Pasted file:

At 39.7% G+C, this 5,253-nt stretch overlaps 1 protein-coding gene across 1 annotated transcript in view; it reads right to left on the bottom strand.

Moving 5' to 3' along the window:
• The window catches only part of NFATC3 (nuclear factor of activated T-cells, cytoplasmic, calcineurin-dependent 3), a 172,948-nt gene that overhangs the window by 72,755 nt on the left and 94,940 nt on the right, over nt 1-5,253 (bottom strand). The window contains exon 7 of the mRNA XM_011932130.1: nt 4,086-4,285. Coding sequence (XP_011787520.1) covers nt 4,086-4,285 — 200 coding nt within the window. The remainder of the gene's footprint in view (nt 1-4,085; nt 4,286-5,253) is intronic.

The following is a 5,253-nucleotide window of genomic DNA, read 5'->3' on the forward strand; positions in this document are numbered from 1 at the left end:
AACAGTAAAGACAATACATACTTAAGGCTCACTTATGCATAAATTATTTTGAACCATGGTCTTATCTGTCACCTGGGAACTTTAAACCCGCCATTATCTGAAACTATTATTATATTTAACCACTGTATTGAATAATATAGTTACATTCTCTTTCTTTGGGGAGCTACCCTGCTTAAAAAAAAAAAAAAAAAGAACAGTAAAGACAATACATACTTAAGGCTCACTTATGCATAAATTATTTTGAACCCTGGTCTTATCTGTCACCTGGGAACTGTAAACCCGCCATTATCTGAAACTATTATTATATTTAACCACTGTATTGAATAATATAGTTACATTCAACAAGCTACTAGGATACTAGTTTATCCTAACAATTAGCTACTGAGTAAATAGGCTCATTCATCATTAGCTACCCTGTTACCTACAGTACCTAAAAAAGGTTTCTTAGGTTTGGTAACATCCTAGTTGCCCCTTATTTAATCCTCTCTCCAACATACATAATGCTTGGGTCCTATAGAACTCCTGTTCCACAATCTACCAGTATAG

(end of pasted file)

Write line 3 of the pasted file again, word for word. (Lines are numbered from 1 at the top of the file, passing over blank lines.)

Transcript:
• The window catches only part of NFATC3 (nuclear factor of activated T-cells, cytoplasmic, calcineurin-dependent 3), a 172,948-nt gene that overhangs the window by 72,755 nt on the left and 94,940 nt on the right, over nt 1-5,253 (bottom strand). The window contains exon 7 of the mRNA XM_011932130.1: nt 4,086-4,285. Coding sequence (XP_011787520.1) covers nt 4,086-4,285 — 200 coding nt within the window. The remainder of the gene's footprint in view (nt 1-4,085; nt 4,286-5,253) is intronic.